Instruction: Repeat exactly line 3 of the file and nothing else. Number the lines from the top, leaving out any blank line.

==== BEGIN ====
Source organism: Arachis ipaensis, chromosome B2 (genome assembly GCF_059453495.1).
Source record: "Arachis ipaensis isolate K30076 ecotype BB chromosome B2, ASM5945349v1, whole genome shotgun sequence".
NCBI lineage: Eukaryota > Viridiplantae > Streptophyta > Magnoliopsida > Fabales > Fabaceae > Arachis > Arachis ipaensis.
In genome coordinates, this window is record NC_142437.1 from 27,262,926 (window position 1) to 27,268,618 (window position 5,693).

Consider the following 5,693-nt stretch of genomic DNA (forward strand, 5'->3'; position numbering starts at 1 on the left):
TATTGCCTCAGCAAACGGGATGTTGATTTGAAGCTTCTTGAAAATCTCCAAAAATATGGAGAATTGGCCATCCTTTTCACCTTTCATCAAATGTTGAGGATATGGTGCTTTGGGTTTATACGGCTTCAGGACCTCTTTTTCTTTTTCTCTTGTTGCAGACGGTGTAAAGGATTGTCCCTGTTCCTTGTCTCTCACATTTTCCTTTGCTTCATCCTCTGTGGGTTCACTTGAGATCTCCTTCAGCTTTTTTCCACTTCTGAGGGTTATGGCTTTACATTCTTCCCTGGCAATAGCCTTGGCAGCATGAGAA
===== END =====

NCBI lineage: Eukaryota > Viridiplantae > Streptophyta > Magnoliopsida > Fabales > Fabaceae > Arachis > Arachis ipaensis.